Small but im­per­fectly formed

PlayStation Official Magazine (UK) - - CONTENTS -

Walk­ing around a city that dec­o­rates its streets with gi­ant cat stat­ues or mam­moth-sized pills is hell for a pho­tog­ra­pher. Taking a pic­ture when you’re gaz­ing up at one of these mono­liths from be­low like the tiny hu­man you are is tricky. In the top-down as­sas­si­na­tion bo­nanza of Tokyo 42, how­ever, it’s not an is­sue as you’re look­ing down on the ac­tion from far above. Too far above, in fact. Tokyo 42’s big­gest prob­lem is also why it looks so damn fan­tas­tic: ev­ery­thing is too small. From your mi­nus­cule as­sas­sin to the tar­gets you’re meant to elim­i­nate, just see­ing what they’re do­ing and where you are is a night­mare. De­spite the lev­els be­ing beau­ti­ful enough to hang on your wall, the in­abil­ity to zoom in enough means avoid­ing the ad­mit­tedly slow-mov­ing bul­lets from your many en­e­mies is hellish. Play­ing on PS4 means that you’re sit­ting at least four feet away from the screen, and it’s painfully ob­vi­ous that Tokyo 42 isn’t made for that.


Sneaking past a ty­coon’s goons gives you a glimpse of what the game should ex­cel at: stealthy as­sas­si­na­tion with a thick coat­ing of style, where you ro­tate the map to climb around its dream-like build­ings, with pa­trolling guards at a min­i­mum. Yet mis­sions like this one are few and far be­tween, the more com­mon contract in­volv­ing get­ting past a del­uge of en­e­mies that will – we guar­an­tee – kill you over and over again. ‘Frus­trat­ing’ doesn’t be­gin to cover how it feels. One hit and you’re a goner. It takes a while be­fore you master weav­ing be­tween bul­lets like Neo.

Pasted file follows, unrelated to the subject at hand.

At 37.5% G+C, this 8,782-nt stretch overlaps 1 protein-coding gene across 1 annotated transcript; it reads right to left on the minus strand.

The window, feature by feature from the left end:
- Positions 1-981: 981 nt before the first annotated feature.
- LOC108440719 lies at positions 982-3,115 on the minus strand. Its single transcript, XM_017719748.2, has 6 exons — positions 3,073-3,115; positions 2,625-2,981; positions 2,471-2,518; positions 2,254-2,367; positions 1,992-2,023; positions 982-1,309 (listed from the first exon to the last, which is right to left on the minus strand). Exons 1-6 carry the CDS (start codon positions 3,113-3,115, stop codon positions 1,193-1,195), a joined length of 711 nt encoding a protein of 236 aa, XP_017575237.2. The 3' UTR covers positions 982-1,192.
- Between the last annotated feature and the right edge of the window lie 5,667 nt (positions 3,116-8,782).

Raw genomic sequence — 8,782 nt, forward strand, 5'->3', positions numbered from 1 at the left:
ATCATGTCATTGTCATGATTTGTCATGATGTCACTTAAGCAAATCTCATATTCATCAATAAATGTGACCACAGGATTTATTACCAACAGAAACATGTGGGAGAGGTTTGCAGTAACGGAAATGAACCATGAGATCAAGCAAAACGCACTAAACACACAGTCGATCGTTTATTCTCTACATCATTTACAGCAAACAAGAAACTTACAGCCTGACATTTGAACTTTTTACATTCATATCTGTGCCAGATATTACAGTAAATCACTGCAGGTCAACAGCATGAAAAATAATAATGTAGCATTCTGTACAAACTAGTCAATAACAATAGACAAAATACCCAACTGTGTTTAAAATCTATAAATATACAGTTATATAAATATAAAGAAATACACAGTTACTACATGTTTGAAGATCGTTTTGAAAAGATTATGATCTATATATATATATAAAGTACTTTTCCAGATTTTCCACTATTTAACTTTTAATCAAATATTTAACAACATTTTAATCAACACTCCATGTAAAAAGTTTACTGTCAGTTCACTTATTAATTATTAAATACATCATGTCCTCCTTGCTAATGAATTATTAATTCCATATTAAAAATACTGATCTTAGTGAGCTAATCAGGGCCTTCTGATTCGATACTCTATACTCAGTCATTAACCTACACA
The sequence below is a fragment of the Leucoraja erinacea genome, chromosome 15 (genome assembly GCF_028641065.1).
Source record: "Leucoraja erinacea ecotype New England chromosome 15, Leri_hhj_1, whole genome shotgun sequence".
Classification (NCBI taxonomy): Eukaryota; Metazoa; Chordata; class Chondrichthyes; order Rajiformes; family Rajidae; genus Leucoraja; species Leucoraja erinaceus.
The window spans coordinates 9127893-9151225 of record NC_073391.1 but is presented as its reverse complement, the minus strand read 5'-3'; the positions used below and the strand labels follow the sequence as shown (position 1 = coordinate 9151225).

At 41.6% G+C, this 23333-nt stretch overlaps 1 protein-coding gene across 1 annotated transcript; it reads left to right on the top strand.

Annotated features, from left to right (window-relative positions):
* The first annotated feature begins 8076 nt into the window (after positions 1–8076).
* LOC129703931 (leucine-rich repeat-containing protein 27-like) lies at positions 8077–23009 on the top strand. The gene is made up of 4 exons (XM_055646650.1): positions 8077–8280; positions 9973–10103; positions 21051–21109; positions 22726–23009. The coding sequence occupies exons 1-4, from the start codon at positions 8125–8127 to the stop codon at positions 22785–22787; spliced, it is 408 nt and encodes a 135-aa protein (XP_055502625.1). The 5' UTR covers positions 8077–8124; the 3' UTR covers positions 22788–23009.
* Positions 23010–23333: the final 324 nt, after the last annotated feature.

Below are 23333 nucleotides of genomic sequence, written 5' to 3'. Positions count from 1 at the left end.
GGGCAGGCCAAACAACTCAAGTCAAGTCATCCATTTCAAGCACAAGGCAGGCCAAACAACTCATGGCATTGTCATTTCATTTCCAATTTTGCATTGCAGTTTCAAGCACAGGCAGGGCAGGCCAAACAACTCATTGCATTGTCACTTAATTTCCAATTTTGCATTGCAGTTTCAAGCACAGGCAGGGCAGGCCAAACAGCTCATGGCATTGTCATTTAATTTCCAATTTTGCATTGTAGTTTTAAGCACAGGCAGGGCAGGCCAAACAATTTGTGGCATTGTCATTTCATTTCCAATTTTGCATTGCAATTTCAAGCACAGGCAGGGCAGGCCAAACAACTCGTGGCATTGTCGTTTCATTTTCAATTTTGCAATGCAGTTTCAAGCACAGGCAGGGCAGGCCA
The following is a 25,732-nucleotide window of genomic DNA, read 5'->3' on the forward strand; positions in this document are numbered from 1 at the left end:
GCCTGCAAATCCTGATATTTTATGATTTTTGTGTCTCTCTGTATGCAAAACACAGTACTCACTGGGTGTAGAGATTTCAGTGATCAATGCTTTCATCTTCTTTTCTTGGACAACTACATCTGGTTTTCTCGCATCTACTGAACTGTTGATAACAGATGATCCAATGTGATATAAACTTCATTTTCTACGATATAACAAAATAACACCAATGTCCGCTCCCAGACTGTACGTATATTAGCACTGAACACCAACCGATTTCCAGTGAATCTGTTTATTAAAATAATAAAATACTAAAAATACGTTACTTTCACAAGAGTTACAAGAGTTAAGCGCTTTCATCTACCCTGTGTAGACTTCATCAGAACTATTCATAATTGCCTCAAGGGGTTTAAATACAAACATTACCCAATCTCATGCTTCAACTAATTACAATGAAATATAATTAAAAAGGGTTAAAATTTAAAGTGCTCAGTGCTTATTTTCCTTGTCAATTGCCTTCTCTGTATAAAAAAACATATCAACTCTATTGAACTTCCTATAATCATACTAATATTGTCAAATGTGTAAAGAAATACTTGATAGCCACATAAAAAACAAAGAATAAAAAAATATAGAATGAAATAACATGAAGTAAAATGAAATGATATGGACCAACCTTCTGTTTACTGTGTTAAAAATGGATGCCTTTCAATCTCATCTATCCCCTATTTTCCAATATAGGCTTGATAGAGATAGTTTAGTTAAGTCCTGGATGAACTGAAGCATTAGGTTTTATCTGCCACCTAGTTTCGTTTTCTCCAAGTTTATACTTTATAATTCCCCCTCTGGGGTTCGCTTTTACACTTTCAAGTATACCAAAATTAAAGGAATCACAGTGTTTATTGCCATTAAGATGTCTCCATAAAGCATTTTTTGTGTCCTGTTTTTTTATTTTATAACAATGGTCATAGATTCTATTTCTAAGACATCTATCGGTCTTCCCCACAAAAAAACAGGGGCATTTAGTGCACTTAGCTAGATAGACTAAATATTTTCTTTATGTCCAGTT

Mind you, the sound­track is per­fect for a game that feels like Blade Run­ner in a cleaner, tech­ni­colour 21st cen­tury, and ex­plor­ing each level is bound to make you de­light in the un­usual mu­nic­i­pal de­sign choices blend­ing Ja­panese tra­di­tion with Bru­tal­ism. Switch­ing out your out­fits to avoid be­ing pur­sued is a stroke of bril­liance, too, as is pit­ting nud­ists against punks in a turf war (no joke). These are the best con­tracts, let­ting you ex­plore the lev­els and fo­cus­ing on dis­cre­tion rather than go­ing in all-guns-blaz­ing. Tokyo 42 is a well-in­ten­tioned jaunt around a won­drous city, but you’ll need a mag­ni­fy­ing glass to en­joy it on PS4.


An over-em­pha­sis on be­ing out­num­bered makes a master as­sas­sin in real life. Yet here, cou­pled with a lack of stealth mis­sions, equals one frus­trated player. Zoe De­lahunty-Light

Newspapers in English

Newspapers from Australia

© PressReader. All rights reserved.